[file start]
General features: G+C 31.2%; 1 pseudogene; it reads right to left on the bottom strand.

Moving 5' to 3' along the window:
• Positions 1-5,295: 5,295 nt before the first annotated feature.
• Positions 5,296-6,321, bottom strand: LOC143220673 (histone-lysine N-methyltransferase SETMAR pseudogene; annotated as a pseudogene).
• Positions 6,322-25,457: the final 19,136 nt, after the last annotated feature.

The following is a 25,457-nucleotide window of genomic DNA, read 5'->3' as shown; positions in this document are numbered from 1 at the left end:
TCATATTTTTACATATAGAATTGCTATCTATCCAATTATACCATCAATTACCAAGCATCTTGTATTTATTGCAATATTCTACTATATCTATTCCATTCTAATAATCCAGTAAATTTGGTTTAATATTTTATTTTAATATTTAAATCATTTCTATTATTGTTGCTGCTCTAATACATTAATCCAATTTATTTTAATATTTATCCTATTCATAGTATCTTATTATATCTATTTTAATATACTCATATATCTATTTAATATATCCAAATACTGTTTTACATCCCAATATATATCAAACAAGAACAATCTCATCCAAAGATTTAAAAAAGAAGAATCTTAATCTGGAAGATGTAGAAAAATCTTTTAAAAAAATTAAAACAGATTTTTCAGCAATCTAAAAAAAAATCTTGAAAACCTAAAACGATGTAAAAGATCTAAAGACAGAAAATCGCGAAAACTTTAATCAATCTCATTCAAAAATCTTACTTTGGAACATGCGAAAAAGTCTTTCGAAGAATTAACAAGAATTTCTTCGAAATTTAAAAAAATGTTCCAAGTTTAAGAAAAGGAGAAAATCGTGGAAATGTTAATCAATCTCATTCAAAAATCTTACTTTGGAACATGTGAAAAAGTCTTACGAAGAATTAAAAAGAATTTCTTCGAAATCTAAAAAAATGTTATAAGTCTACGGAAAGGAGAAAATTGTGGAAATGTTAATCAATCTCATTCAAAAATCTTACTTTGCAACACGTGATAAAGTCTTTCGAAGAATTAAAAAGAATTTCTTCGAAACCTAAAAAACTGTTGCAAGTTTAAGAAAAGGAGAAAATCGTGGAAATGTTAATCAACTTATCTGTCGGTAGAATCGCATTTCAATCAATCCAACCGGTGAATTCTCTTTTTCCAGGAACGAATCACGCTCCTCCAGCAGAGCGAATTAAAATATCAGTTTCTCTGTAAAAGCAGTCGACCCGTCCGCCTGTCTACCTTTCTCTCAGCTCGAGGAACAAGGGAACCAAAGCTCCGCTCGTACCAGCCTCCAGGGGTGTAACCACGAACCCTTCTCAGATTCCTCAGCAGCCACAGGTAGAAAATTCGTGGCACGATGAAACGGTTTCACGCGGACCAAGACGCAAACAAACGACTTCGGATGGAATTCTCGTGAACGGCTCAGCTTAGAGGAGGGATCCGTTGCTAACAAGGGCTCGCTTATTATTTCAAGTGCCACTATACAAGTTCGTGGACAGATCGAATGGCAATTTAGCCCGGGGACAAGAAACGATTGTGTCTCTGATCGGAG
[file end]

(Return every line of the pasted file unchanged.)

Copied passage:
General features: G+C 31.2%; 1 pseudogene; it reads right to left on the bottom strand.

Moving 5' to 3' along the window:
• Positions 1-5,295: 5,295 nt before the first annotated feature.
• Positions 5,296-6,321, bottom strand: LOC143220673 (histone-lysine N-methyltransferase SETMAR pseudogene; annotated as a pseudogene).
• Positions 6,322-25,457: the final 19,136 nt, after the last annotated feature.

The following is a 25,457-nucleotide window of genomic DNA, read 5'->3' as shown; positions in this document are numbered from 1 at the left end:
TCATATTTTTACATATAGAATTGCTATCTATCCAATTATACCATCAATTACCAAGCATCTTGTATTTATTGCAATATTCTACTATATCTATTCCATTCTAATAATCCAGTAAATTTGGTTTAATATTTTATTTTAATATTTAAATCATTTCTATTATTGTTGCTGCTCTAATACATTAATCCAATTTATTTTAATATTTATCCTATTCATAGTATCTTATTATATCTATTTTAATATACTCATATATCTATTTAATATATCCAAATACTGTTTTACATCCCAATATATATCAAACAAGAACAATCTCATCCAAAGATTTAAAAAAGAAGAATCTTAATCTGGAAGATGTAGAAAAATCTTTTAAAAAAATTAAAACAGATTTTTCAGCAATCTAAAAAAAAATCTTGAAAACCTAAAACGATGTAAAAGATCTAAAGACAGAAAATCGCGAAAACTTTAATCAATCTCATTCAAAAATCTTACTTTGGAACATGCGAAAAAGTCTTTCGAAGAATTAACAAGAATTTCTTCGAAATTTAAAAAAATGTTCCAAGTTTAAGAAAAGGAGAAAATCGTGGAAATGTTAATCAATCTCATTCAAAAATCTTACTTTGGAACATGTGAAAAAGTCTTACGAAGAATTAAAAAGAATTTCTTCGAAATCTAAAAAAATGTTATAAGTCTACGGAAAGGAGAAAATTGTGGAAATGTTAATCAATCTCATTCAAAAATCTTACTTTGCAACACGTGATAAAGTCTTTCGAAGAATTAAAAAGAATTTCTTCGAAACCTAAAAAACTGTTGCAAGTTTAAGAAAAGGAGAAAATCGTGGAAATGTTAATCAACTTATCTGTCGGTAGAATCGCATTTCAATCAATCCAACCGGTGAATTCTCTTTTTCCAGGAACGAATCACGCTCCTCCAGCAGAGCGAATTAAAATATCAGTTTCTCTGTAAAAGCAGTCGACCCGTCCGCCTGTCTACCTTTCTCTCAGCTCGAGGAACAAGGGAACCAAAGCTCCGCTCGTACCAGCCTCCAGGGGTGTAACCACGAACCCTTCTCAGATTCCTCAGCAGCCACAGGTAGAAAATTCGTGGCACGATGAAACGGTTTCACGCGGACCAAGACGCAAACAAACGACTTCGGATGGAATTCTCGTGAACGGCTCAGCTTAGAGGAGGGATCCGTTGCTAACAAGGGCTCGCTTATTATTTCAAGTGCCACTATACAAGTTCGTGGACAGATCGAATGGCAATTTAGCCCGGGGACAAGAAACGATTGTGTCTCTGATCGGAG